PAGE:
Love: It was difficult in the beginning to give each other critiques, but it's been so long now that it just doesn't happen.

Sara: We have our own workshop language now. We understand each other, and it's even more fun.

Sara: That being said, Love is always the machine guy.



Do you have a favorite and a least favorite part of the pipe making process?


Love: My favorite part is the idea stage — coming up with a new shape for instance. Especially when it's a new shape and you still have all the variations to explore. My least favorite is the sanding work.

Sara: Really? I think the sanding part is still fun! My least favorite part is the logistics, making sure we have the materials, enough briar, and all that stuff. My absolute favorite part is the shaping. When I'm shaping time stops; I don't even think about it. It's more like mediation for me. Stem work is fun too, but vulcanite is very smelly!

Love: And stems don't have grain! For me the special part is cutting into a block of briar or a piece of horn to see what's on the inside.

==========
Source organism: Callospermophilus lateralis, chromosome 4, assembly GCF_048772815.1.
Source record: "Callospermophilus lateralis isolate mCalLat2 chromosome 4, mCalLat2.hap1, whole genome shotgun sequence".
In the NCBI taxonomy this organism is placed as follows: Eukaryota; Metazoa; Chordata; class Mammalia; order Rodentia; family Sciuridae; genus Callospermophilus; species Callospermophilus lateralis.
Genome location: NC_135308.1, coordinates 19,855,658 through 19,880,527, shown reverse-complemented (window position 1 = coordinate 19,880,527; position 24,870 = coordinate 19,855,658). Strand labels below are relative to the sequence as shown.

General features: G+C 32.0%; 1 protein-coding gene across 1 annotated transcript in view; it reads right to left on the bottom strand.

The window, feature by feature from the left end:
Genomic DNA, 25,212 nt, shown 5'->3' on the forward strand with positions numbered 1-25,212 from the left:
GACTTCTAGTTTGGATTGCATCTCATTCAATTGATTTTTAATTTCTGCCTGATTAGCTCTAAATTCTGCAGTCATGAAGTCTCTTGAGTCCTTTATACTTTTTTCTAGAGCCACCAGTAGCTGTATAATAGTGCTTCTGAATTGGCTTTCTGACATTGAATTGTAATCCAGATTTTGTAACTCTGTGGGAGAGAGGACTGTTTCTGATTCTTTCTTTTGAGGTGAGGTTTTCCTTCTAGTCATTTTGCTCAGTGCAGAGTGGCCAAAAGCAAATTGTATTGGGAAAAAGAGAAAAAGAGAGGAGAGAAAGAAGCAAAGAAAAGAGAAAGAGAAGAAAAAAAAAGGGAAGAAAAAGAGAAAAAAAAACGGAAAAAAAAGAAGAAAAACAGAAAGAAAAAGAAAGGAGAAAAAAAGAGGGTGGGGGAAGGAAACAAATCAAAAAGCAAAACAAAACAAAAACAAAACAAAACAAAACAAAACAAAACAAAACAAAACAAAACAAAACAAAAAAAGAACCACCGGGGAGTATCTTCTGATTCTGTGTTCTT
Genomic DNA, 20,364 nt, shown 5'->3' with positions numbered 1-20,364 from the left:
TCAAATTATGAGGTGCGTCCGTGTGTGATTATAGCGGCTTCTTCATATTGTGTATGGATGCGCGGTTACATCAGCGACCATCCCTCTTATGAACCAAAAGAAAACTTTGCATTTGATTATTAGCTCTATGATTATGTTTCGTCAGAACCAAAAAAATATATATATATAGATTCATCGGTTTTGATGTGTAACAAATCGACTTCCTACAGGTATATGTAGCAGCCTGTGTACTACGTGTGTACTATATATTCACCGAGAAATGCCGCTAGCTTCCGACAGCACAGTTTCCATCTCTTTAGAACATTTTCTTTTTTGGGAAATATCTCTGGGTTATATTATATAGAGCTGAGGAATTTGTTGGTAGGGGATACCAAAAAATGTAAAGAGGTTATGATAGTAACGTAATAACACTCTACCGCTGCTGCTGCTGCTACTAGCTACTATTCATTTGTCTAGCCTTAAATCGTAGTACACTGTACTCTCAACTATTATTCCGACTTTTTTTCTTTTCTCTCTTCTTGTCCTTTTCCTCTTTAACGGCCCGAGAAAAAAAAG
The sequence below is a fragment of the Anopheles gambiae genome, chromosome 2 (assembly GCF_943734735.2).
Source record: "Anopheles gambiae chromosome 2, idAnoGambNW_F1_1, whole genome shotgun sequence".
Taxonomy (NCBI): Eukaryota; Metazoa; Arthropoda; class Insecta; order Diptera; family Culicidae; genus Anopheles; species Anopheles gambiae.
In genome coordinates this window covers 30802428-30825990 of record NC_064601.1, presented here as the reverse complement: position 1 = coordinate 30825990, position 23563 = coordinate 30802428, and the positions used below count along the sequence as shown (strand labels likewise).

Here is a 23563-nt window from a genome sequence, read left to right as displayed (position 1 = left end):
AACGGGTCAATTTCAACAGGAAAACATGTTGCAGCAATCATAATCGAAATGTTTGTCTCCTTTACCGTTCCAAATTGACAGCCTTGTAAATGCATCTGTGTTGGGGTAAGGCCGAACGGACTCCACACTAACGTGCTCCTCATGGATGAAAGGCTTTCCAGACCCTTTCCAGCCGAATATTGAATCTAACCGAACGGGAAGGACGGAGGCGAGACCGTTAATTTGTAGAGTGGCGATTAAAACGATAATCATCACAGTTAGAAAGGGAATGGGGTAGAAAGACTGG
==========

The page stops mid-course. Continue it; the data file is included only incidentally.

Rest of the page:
Sara: Exactly! Those materials have little secrets to be discovered.

Love: Of course, we each have main areas of expertise. Mine would be turning (when we do that), drilling, and blasting. Sara does much of the design, shaping, and the stemwork. We both do finishing, naturally.

Sara: It's not really important to us what we do individually; it's always the nicest feeling to know that we're looking at something we have made together. We've made a lot of things together.

Love: Some children, many pipes, and a life. Not many couples get to spend so much time together. We try to imagine what it would be like like if we had normal day jobs, to spend the day apart and only have a few hours in the evening to be together.